Sunday, April 12, 2009


Several small items today:

More Ice on Mars - The journal Science has an article about how studies of small fresh craters on the surface of Mars have revealed pure ice beneath a thin soil surface.  "Spanning northern latitudes of 43° to 56° (Phoenix landed at 68°N), five new craters were a few meters in diameter, a few decimeters deep, and floored with a bright, white material that looked like clean ice."  This discovery brings two thoughts to mind.  First, we still know so little about Mars.  A series of moderate price missions to increase our knowledge seems very sensible to me (as opposed to moving quickly to a $6-8B sample return).  Second, a Phoenix-like lander with a drill that could bring up samples from 1-2 m beneath the surface would be a great vehicle to explore this northern ice.  If the mission were powered with Advanced Stirling Radioisotope Generator (ASRG) fuel sources, it could potentially study the surface for a period of a year or two, giving it the luxury of time that Phoenix did not have.

Ice within a small crater in the northern plains of Mars

MetNet - In the comments, Ted Stryk writes, "MetNet's precursor mission did not get bumped by the Chinese orbiter - there is room for both. Finland had funding problems and couldn't get the penetration ready for 2009. The plan now is a launch of one or two penetrators as a stand-alone mission to be launched on a Volyna rocket in 20011. However, if Phobos-Grunt is indeed delayed to 2011, it may indeed carry the precursor mission."  That is good news.  You can check out for more information on this Finnish Mars penetrator.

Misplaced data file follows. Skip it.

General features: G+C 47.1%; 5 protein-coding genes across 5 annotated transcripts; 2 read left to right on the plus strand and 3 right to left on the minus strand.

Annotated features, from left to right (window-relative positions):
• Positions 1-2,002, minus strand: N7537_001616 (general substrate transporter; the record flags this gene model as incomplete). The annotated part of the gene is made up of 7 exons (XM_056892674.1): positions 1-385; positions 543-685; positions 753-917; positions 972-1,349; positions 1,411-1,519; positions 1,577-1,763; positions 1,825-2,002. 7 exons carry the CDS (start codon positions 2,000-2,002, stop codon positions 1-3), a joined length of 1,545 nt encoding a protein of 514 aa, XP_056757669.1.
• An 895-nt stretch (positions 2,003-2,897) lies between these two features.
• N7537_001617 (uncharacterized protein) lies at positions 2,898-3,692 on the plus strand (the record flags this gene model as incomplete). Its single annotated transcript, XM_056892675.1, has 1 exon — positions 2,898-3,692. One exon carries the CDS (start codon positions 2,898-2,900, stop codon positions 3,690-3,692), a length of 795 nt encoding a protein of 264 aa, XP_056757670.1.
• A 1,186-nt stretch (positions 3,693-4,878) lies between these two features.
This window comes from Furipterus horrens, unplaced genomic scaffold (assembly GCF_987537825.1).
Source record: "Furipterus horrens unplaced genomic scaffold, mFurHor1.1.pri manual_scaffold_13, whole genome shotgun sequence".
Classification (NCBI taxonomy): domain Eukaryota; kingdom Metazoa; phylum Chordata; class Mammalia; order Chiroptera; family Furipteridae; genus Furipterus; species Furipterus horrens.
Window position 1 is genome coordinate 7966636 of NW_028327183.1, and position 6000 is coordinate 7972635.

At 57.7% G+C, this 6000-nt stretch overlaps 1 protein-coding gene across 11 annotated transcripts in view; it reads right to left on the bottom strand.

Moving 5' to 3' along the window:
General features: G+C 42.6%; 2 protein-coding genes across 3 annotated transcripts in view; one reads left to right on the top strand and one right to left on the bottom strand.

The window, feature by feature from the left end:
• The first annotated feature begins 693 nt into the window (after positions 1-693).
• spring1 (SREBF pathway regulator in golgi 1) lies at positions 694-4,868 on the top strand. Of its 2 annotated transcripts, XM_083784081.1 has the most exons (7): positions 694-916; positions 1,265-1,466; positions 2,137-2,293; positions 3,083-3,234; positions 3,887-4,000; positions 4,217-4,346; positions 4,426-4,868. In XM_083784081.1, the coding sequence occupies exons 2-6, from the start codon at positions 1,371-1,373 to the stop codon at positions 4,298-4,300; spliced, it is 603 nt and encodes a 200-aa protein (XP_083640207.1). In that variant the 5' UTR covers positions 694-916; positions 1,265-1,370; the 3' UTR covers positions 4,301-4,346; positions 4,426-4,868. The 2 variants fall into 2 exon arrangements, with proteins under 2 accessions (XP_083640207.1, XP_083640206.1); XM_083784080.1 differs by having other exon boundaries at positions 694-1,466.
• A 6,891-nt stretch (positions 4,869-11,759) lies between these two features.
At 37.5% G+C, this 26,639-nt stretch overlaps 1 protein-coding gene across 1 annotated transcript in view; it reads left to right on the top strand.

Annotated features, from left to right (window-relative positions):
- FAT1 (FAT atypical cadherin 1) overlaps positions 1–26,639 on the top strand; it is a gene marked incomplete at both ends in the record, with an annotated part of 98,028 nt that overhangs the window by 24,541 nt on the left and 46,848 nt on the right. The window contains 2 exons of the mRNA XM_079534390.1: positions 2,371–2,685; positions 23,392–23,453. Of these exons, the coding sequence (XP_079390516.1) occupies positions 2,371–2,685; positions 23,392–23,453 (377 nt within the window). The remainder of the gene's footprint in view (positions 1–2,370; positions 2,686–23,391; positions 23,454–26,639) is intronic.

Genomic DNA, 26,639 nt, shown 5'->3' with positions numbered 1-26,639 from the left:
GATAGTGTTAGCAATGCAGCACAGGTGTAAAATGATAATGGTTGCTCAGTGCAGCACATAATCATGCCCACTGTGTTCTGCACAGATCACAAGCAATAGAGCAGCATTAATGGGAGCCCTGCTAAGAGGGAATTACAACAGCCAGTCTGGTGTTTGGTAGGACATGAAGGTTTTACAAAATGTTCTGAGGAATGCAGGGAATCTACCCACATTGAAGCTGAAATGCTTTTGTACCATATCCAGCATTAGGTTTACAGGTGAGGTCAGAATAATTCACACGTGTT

Europa Small Landers - Anonymous said [about Europa penetrators and hard landers]: "Very interesting, but I wonder why no mention of any type of lander/impactor/penetrator was made in the EJSM Joint Summary Report. The Titan mission had 3 in situ elements...I always wondered why the Jupiter team left any mention of in situ out of their reports."  

My understanding is that their were a number of ground rules for the Flagship studies.  For example, the ESA Titan in-situ craft had to be carried by the American orbiter.  Similarly, the Europa orbiter could not include any lander.

Now that the destination for the next Flagship has been selected, my understanding is that a lot of variations can be studied.  I remember reading somewhere that small landers provided by a non-American party can be considered.  These small landers should be cheap enough that an individual European nation, Japan, Russia, India could provide one.  

There are issues of technology that can survive the radiation field at Europa.  While the lander may only need to survive a few days of independent operation, it will also accumulate radiation exposure through the entire period leading up to its release.  The lander(s) could be carried in shielded tubes or boxes (essentially, vaults) but that weight might add up quickly.  

Mars 96 - Anonymous wrote, "Didn't Mars 96 have two penetrators onboard? IIRC, these were supposed to use the inflatable descent system developed by Lavochkin."  Good catch.  I had forgotten about the two small landers and penetrators carried by the ill-fated Mars 96 mission.  Wikipedia has a nice entry summarizing the mission.

Mars 96 Martian penetrator from Wikipedia

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